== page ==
Downloading your iPhone SMS Messages as a Sqlite Database

I wanted to find a specific message a friend sent me a while back, but we've sent so many messages back and forth it was impossible to find. Here's how you can access your entire text message history provided your iPhone is jailbroken.

First off, you'll need openSSH installed. The password for root and mobile accounts is alpine by default. You should change it immediately to something secure, like hunter2 or password.

SSH into your iPhone. The local IP should be available under Settings > WiFi > Whatever network you're on > IP Address. Ignore my hell-themed hostnames — it's been a rough semester. It should look something like this.

nots@abyss ~ $ ssh root@
root@ password:
root@abaddon ~ #

If you're not connected to the same network as your phone, or are disappointed in the speed of your connection, you can SSH into your iPhone over a USB connection.

First, install the following:

nots@abyss ~ $ sudo apt install libimobiledevice6 libusbmuxd-tools

Then connect your iPhone to your computer with the USB cable and run

nots@abyss ~ $ iproxy 2222 22 &

You can then SSH using port 2222 with default password alpine.

nots@abyss ~ $ ssh mobile@localhost -p 2222
mobile@localhost's password:
mobile@abaddon ~ #

Everything we need is located in /var/mobile/Library/SMS/

mobile@abaddon /var/mobile $ cd /var/mobile/Library/SMS
mobile@abaddon ~/Library/SMS $ ls
Attachments  Drafts  EmergencyAlerts  sms.db  sms.db-shm  sms.db-wal
mobile@abaddon ~/Library/SMS $

I've never had good luck doing anything over SSH on my iPhone, so I just elected to SCP everything to my desktop and work from there.

mobile@abaddon ~/Library/SMS $ scp sms.db nots@
The authenticity of host ' (' can't be established.
Are you sure you want to continue connecting (yes/no)? yes
nots@'s password:
sms.db                                                          100% 2404KB   2.4MB/s   00:01
mobile@abaddon ~/Library/SMS $ scp -r Attachments nots@
nots@'s password:
mobile@abaddon ~/Library/SMS $

We can now use a database browser to view our texts. I'm partial to sqlitebrowser which is in the default Ubuntu repositories.

nots@abyss ~ $ sudo apt install sqlitebrowser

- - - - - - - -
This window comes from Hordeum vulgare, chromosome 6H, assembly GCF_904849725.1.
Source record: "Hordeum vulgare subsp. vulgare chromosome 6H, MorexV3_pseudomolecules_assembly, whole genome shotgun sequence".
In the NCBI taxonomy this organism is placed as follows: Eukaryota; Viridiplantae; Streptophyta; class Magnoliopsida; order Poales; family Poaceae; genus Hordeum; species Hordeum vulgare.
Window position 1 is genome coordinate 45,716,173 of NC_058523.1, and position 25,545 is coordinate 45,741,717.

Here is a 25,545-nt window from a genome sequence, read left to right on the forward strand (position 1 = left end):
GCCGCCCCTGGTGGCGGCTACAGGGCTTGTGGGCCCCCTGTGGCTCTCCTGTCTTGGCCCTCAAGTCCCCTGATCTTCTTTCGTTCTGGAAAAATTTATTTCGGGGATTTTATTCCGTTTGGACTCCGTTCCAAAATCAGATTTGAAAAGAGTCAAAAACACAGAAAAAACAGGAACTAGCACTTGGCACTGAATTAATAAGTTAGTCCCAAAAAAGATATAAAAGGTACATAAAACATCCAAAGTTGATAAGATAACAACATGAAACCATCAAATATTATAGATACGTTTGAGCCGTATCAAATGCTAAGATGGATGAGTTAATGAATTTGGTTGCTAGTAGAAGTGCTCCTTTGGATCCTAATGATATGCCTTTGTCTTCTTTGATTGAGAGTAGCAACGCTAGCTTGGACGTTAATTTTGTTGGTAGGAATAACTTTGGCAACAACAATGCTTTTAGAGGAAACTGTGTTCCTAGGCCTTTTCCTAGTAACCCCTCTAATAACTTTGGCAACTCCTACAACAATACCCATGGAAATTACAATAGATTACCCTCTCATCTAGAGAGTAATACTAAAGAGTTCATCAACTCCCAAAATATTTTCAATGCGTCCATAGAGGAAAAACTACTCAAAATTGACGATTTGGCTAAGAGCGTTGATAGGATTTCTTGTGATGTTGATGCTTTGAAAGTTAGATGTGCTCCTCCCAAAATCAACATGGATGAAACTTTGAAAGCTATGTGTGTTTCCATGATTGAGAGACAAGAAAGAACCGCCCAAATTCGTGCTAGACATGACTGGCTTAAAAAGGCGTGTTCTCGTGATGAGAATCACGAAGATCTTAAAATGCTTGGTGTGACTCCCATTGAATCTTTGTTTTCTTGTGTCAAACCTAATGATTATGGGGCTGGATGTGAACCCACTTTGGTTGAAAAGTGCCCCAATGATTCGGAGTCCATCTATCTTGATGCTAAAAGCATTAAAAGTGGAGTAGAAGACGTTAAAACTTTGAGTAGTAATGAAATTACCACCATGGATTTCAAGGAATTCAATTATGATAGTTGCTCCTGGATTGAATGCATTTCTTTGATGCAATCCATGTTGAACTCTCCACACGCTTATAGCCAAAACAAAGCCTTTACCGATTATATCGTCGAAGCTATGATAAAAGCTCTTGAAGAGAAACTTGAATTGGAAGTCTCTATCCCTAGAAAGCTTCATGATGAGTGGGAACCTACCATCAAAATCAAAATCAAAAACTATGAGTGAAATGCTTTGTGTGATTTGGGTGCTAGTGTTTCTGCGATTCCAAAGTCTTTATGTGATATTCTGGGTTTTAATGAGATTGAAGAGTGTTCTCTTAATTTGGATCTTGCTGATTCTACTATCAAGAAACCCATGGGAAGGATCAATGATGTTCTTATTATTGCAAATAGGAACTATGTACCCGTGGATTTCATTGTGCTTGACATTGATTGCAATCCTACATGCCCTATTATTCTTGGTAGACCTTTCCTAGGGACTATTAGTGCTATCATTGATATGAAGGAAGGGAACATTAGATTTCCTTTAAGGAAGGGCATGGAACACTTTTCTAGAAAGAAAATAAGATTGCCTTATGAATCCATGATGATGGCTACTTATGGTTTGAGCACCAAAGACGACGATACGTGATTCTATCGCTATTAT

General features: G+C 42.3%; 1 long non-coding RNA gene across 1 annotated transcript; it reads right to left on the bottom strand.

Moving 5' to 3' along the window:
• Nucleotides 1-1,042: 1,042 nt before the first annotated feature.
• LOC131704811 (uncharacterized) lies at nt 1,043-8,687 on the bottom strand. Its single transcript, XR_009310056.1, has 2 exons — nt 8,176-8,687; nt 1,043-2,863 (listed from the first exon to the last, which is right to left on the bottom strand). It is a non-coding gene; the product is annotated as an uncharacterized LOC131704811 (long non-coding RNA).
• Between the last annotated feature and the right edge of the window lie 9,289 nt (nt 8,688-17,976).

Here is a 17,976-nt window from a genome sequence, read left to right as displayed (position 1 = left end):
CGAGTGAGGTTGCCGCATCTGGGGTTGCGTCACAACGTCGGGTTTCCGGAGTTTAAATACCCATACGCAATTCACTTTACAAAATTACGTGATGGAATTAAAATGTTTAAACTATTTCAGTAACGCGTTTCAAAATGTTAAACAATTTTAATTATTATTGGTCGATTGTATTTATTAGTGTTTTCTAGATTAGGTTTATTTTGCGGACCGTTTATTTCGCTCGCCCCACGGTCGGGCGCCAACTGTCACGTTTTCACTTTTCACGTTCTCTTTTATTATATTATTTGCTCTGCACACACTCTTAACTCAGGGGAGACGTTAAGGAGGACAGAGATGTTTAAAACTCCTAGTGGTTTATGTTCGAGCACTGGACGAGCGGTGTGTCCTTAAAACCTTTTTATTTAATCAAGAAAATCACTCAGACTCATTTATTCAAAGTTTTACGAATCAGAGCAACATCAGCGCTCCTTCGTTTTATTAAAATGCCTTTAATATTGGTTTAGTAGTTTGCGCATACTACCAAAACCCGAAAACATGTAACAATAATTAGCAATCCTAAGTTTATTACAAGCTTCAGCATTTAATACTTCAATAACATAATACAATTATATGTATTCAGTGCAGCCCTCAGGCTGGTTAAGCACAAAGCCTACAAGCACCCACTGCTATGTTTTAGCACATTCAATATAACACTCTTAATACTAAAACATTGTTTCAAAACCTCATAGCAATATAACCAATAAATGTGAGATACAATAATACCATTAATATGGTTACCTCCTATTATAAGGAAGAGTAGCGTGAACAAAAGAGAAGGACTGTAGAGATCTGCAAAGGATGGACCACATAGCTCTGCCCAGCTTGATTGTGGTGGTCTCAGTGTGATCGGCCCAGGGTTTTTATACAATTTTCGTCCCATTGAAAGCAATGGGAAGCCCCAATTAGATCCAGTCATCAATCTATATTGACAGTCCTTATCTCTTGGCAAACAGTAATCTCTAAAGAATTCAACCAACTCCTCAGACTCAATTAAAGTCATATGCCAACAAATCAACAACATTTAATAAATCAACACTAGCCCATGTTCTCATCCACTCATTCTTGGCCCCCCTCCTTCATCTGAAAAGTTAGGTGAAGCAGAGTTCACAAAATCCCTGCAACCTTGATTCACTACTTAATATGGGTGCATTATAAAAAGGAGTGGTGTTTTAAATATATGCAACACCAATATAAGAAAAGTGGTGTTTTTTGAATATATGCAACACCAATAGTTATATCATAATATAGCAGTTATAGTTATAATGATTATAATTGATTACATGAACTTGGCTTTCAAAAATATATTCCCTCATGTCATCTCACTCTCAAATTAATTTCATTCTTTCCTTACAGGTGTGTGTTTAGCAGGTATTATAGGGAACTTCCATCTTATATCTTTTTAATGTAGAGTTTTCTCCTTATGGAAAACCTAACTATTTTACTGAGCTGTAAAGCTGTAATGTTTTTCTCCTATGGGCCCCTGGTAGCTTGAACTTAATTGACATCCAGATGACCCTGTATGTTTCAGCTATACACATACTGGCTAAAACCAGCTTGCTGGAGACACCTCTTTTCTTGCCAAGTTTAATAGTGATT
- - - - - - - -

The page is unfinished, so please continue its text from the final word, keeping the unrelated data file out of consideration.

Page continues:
nots@abyss ~ $ sqlitebrowser sms.db &
nots@abyss ~ $

The handle table has a list of all the numbers you've texted. Use the following to grab the message handle of the conversation you wish to view. xxxyyyzzzz is the phone number I'm interested in with no special characters, and no spaces.

SELECT * FROM `handle` WHERE `uncanonicalized_id` LIKE 'xxxyyyzzzz';

You should get the following

ROWID id country service uncanonicalized-id
178 +1xxxyyyzzzz us iMessage xxxyyyzzzz

Make note of the ROWID, it's the handle_id we're going to use in the next statement. If you only use iMessage, the account field of the message table has each message's sender's phone number. However, I text more than just people with iPhones.

SELECT `text`, `is_from_me` FROM `message` WHERE `handle_id` LIKE '178';

This produces the following table of the last few texts between one of my roommates and I. He knows me well.

text is-from-me
160 You in robotics lab 0
161 Yes 1
162 You in robotics lab 0
163 No, my room 1
164 You in robotics lab 0
165 Yeah 1

One last thing to mention is the Attachments/ folder. Attachments are not stored in a human-friendly format, so you might want to flatten the directory. Execute the following one level above the Attachments/ directory

nots@abyss ~ $ find Attachments/ -mindepth 2 -type f -exec mv -i '{}' Attachments/ ';'

This will leave lots of empty directories scattered about, so run the following from inside Attachments/ to clean it up.

nots@abyss ~/Attachments $ find . -type d -empty -delete

Related sidenote: your voicemails are stored as .amr files inside /var/mobile/Library/Voicemail/